A possible way out would be for the Guardian Council to declare Ahmadinejad's "revised" figures at below 50 percent (vs. the 63-64 percent he supposedly received). That would lead to a second-round contest between the President and Mousavi. Such a "solution" would still be politically tricky: a scapegoat (for example, the pro-Ahmadinejad Minister of Interior) would have to be found for last Friday's unfortunate events. It would mean, however, that the Council would not have to make the choice between Ahmadinejad and Mousavi.
It is notable that all of this is occurring while Ahmadinejad is in Moscow. Yesterday, the rumour was that he had cancelled the trip. Now the rumour is that he was encouraged to leave Iran as these political manoeuvres took place.
0813 GMT: Press TV English confirms news that Guardian Council "ready to recount disputed ballot boxes".
0810 GMT: According to CNN's International Desk, Press TV in Iran is reporting that the Guardian Council will recount votes from some of the provinces in Friday's election.
0740 GMT: Concerns about possible confrontations have been raised by the announcement that there will be a pro-Ahmadinejad rally in Vali-e Asr Square at 3 p.m. local time today. Demonstrators protesting the election gather in the same location two hours later.
Press TV, reporting on both planned rallies, is emphasising Mir Hossein Mousavi's call on his supporters "to keep calm...to act peacefully and to avoid falling into the trap of street violence". Mousavi's headquarters says he is not attending the 5 p.m. rally.
0645 GMT: The office of leading politician Mohammad Ali Abtahi, an ally of Presidential candidate Mehdi Karroubi, says that he has been arrested.
Morning Update 0530 GMT: State-run Press TV is reporting that seven people were killed in the "illegal rally" at Azadi Square in Tehran yesterday. There was no direct reference to the probable source of the gunfire, members of the paramilitary Basiji militia.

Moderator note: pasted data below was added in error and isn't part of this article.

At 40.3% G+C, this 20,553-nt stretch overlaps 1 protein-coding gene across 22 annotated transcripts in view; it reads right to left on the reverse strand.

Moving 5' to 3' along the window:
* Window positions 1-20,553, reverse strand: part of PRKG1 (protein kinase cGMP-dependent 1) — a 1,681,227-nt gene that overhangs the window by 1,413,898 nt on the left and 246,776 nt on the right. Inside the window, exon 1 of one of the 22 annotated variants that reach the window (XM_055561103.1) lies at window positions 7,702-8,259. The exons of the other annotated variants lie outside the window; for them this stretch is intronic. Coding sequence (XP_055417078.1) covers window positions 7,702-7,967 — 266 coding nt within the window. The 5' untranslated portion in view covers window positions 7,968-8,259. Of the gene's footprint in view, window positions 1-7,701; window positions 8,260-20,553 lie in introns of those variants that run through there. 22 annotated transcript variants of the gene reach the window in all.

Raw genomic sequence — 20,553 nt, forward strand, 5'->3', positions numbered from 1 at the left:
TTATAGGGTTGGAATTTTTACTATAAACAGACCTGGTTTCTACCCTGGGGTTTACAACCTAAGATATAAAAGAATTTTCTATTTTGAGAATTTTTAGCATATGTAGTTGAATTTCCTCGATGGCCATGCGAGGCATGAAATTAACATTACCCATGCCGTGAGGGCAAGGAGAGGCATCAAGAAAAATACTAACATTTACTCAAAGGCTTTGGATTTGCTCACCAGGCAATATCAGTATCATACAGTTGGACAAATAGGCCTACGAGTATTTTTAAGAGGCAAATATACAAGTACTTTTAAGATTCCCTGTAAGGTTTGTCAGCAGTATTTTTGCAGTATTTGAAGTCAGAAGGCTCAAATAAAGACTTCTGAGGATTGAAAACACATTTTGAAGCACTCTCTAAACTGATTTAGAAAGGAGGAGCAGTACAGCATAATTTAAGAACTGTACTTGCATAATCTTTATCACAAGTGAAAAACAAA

Instead, Press TV's initial reference, "As protesters were beginning to disperse at sundown unidentified gunmen fired shots into the crowd," has been replaced by this morning's assertion of an "attack on a military post" by demonstrators "reportedly trying to loot weapons and vandalise public and Government property". At the same time, Press TV continues to emphasize that this "was a peaceful rally up until [that] moment."
The media line, while less enthusiastic than the coverage of yesterday afternoon's rally (see 15 June updates), indicates that the Iranian Government, including the Supreme Leader, Ayatollah Khamenei, is trying to maintain some room for compromise with opposition.
That impression is supported by events on the political front. the optimism of yesterday afternoon has been replaced by a downbeat caution amongst opposition leaders. Mir Hossein Mousavi, writing his followers last night about his appeal to the Guardian Council over vote fraud, said, ""I don't have any hope in them."
However, in a sign that compromise might be sought, the Guardian Council are now calling the electoral outcome “provisional” and are meeting with all three opposition candidates today. The meetings occur as President Ahmadinejad is out of the country, having left for a Shanghai Cooperation Organization summit in Russia last night. Ahmadinejad, in a statement to the press as he departed, made no reference to yesterday's marches.
Other international media such as CNN, restricted in their movements, are following Press TV on the report of casualties.
In Washington, President Obama was asked about Iran during his press conference with Italian President Silvio Berlusconi. He replied,"[I am] deeply troubled by the violence I've been seeing on television....I think that the democratic process, free speech, the ability of people to peacefully dissent -- all those are universal values and need to be respected."
At the same time, Obama emphasized that his Administration would not intervene to influence the internal developments: ""We respect Iranian sovereignty and want to avoid the United States being the issue inside of Iran."